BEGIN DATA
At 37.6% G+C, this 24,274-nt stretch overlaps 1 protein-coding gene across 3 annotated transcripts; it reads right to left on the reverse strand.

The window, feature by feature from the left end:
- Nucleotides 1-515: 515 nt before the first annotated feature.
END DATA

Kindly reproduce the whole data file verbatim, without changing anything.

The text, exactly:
At 37.6% G+C, this 24,274-nt stretch overlaps 1 protein-coding gene across 3 annotated transcripts; it reads right to left on the reverse strand.

The window, feature by feature from the left end:
- Nucleotides 1-515: 515 nt before the first annotated feature.